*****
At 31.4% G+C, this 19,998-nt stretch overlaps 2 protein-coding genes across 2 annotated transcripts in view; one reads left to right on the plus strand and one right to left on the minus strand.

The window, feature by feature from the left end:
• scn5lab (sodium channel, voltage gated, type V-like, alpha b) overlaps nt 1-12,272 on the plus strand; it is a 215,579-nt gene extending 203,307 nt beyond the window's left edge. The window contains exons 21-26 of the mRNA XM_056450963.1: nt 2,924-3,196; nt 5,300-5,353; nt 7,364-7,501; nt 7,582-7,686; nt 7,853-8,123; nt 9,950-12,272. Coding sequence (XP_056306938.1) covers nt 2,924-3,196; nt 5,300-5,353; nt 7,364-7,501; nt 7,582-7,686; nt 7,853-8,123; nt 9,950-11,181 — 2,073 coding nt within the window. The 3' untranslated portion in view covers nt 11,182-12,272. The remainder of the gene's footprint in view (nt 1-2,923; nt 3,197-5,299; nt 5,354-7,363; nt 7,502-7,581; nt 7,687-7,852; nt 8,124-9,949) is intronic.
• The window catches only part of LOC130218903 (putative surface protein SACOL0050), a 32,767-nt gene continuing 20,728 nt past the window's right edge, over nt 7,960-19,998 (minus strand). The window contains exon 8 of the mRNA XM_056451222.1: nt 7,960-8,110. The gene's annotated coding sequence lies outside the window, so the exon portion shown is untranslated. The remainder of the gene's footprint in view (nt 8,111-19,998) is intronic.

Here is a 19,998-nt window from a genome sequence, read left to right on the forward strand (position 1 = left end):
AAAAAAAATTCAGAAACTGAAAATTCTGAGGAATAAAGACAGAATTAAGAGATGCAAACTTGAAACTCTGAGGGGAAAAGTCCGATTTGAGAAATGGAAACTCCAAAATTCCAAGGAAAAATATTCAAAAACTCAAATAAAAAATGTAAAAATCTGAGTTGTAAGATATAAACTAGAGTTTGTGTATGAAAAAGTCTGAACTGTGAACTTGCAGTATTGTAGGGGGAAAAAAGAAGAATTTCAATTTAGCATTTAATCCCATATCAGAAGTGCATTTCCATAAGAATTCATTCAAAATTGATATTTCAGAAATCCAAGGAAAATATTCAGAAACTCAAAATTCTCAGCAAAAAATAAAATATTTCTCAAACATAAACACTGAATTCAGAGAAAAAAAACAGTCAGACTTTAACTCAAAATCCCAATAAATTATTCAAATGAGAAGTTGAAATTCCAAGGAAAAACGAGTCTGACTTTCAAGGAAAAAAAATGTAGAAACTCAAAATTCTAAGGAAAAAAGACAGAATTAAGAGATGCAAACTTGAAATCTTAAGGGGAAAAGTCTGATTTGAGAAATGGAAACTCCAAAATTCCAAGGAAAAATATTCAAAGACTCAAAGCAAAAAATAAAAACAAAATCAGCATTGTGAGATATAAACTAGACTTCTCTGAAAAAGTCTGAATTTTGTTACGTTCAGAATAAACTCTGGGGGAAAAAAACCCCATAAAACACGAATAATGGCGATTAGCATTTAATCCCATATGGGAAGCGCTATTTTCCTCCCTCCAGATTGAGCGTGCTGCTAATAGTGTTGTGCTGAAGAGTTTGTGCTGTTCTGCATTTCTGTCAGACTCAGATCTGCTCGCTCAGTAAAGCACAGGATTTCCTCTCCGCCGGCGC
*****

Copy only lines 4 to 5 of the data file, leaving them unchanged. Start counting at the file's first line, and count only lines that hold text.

• The window catches only part of LOC130218903 (putative surface protein SACOL0050), a 32,767-nt gene continuing 20,728 nt past the window's right edge, over nt 7,960-19,998 (minus strand). The window contains exon 8 of the mRNA XM_056451222.1: nt 7,960-8,110. The gene's annotated coding sequence lies outside the window, so the exon portion shown is untranslated. The remainder of the gene's footprint in view (nt 8,111-19,998) is intronic.

Here is a 19,998-nt window from a genome sequence, read left to right on the forward strand (position 1 = left end):